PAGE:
Sometimes I expect it sounds like an embellishment when I say that we have had to bring the packages down off our hill on sleds in order to meet the UPS truck or that we couldn’t get to the mail because of snow or ice or mud.
I can hear you all saying to yourselves, “How steep can this hill really be? Can there really be a place left in the continental US that doesn’t have Dominos delivery, a Starbucks on the corner, or cell phone reception? Could the weather really be that weird?”
Well, with climate change affecting the whole earth, everyone is having weird weather. So maybe you are no longer wondering when I say, “It was April yesterday and June the day before but today it is January.”
But when I mention mud, I am not sure it comes with a clear enough visual. Like last week’s mud, on a day when it was March here.
There is a reason why everyone living on this hill knows what you mean when you say, “Choose your rut wisely.” Once you get in a rut on the downhill run, you and your car go wherever that rut goes and often that’s not good. And if you find yourself on the bottom of the hill when it looks like this, the wisest course is to choose no rut at all but abandon your vehicle and walk. I can’t count the number of times dawn has broken to reveal an abandoned vehicle up to its axles in mud, smack dab in the middle of the road.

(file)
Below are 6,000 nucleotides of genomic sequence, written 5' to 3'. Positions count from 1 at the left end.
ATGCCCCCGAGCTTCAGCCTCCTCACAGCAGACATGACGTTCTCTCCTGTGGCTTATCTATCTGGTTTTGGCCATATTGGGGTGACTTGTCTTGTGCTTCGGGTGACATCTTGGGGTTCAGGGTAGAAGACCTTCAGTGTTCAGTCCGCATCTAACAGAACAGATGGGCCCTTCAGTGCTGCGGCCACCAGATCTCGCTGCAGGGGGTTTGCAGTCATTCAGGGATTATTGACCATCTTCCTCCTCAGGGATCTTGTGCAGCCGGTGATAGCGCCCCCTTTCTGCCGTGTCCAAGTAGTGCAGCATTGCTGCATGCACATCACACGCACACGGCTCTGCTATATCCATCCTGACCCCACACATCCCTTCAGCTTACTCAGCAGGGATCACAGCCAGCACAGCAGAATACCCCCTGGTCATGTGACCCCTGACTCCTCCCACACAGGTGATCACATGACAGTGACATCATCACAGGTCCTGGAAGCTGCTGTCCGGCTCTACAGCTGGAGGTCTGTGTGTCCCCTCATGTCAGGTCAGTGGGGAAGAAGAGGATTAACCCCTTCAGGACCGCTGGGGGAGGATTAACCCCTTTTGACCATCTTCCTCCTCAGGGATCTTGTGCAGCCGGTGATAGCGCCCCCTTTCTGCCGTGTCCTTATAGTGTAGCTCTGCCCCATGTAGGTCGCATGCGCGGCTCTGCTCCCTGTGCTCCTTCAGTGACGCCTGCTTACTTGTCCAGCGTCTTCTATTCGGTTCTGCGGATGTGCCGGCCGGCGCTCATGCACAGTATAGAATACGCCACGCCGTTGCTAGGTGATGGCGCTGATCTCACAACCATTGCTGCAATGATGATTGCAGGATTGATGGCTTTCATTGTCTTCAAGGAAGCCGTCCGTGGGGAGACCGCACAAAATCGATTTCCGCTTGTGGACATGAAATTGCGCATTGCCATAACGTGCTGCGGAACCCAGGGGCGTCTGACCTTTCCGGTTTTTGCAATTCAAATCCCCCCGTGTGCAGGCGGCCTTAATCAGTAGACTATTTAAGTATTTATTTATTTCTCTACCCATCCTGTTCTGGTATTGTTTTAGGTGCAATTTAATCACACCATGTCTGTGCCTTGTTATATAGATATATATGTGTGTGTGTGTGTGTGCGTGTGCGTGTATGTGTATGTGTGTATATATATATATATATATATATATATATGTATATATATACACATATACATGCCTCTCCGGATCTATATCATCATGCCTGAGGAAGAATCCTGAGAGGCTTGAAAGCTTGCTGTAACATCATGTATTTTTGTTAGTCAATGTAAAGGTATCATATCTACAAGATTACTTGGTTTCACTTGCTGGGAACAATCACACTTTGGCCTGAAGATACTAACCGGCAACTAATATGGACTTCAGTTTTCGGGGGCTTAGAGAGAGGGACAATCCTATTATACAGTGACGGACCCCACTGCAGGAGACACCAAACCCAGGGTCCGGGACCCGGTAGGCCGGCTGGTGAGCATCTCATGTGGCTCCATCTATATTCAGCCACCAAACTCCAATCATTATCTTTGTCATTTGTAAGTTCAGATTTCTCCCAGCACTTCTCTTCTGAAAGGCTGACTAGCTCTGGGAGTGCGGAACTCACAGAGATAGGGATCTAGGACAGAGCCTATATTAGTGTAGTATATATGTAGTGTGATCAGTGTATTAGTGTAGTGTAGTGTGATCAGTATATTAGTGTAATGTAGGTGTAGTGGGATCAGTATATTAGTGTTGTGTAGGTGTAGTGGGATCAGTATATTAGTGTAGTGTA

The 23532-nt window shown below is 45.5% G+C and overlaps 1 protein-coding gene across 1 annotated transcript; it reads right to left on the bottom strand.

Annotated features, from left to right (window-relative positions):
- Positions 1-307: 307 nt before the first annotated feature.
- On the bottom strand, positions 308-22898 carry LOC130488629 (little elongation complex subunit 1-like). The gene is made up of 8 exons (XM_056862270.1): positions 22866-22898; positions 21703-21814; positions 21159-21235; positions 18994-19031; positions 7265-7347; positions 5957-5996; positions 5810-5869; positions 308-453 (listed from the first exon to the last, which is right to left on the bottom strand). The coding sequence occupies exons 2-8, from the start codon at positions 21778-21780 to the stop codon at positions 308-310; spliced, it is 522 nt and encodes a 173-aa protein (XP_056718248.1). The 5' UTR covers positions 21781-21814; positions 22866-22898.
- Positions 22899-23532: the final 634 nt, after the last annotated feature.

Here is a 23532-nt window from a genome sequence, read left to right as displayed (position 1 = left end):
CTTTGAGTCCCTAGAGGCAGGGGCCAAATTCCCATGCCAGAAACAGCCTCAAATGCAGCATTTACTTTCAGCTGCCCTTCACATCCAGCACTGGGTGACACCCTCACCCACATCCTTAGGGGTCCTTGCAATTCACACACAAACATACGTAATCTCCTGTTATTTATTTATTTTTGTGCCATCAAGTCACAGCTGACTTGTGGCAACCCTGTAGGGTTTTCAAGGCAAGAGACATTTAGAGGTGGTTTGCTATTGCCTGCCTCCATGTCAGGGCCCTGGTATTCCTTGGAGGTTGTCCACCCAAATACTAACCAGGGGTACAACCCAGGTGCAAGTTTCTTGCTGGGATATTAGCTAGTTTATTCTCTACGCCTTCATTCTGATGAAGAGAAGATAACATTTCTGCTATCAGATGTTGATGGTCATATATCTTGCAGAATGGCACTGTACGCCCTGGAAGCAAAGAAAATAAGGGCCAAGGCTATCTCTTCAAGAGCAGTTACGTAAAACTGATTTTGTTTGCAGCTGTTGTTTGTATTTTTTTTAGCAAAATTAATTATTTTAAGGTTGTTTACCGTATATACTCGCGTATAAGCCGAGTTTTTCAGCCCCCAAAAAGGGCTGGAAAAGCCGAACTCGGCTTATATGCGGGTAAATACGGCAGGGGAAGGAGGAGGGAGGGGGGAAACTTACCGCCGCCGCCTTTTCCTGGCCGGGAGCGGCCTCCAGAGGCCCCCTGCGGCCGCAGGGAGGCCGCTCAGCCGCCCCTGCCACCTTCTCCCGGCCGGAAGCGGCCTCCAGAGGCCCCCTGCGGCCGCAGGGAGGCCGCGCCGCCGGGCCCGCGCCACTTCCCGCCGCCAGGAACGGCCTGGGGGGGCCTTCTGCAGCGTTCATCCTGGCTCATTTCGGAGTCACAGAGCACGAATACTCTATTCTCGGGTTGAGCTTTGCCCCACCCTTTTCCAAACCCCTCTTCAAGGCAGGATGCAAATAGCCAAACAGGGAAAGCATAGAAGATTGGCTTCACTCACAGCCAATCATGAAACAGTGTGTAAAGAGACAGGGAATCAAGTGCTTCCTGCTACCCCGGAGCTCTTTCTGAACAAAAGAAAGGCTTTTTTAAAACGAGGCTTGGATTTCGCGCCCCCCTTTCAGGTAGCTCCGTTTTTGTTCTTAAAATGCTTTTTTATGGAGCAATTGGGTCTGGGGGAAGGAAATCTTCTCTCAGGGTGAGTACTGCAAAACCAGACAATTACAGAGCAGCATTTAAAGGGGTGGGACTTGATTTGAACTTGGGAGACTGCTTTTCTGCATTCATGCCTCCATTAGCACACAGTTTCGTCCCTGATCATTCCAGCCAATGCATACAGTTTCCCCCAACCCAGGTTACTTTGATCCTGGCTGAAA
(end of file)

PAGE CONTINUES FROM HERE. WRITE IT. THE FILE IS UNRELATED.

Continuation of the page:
Yesterday, a snowy January day that behaved like a January day of old, brought an event that laid to rest even the whiff of a suggestion that we ever exaggerate about this wild and wooly hill where Green Hope Farm finds itself.
Yesterday, the town plow tipped over, literally TIPPED OVER while sanding our hill.
School was called off because of expected snow, but there was only a few inches on the roads. It didn’t seem like an especially bad weather day.
Yet somehow it was the perfect storm of packed snow and an undercoat of glare ice.
In the middle of the afternoon, several cars went off the road. The town plow sat at the top of the hill, right here at the farm, looking down to see if those cars were going to move. After a fifteen minutes wait, the plow driver started cautiously down the hill.
Almost immediately, Deb called out that she had just seen the plow tip over. There was a moment of disbelief for all of us.
A thirty foot multi ton truck had tipped over? Patricia raced out to look down the hill and called back into the office that we should call 911. The plow was indeed on its side. Blessedly, the driver was already climbing out of the sideways cab and all of us were most grateful he was safe.
This was the view from the top of our drive. The driver said he had started down the hill and immediately realized, even with chains, his truck was in a full tilt slide. Worried about running into the cars in the ditch farther down the hill, he turned the truck to the left, hoping his plow would catch on a big dead tree and stop his progress. Instead, the plow caught and the then the truck went right over on its side. One of the firemen who has lived in town more than forty years said he could only remember this happening one other time.
School teacher Jim was enjoying a snow day too. He began at once to help the driver to haul sand out of the back of the plow truck to stop the oil spill from the truck.
When the road agent arrived, he came up the hill in a small plow which immediately did a 180 and then slid backwards all the way to the bottom of the hill.
He returned on foot with one of the town policemen and the fire chief. All of them sailed through the air onto the ground a few times as they climbed the hill.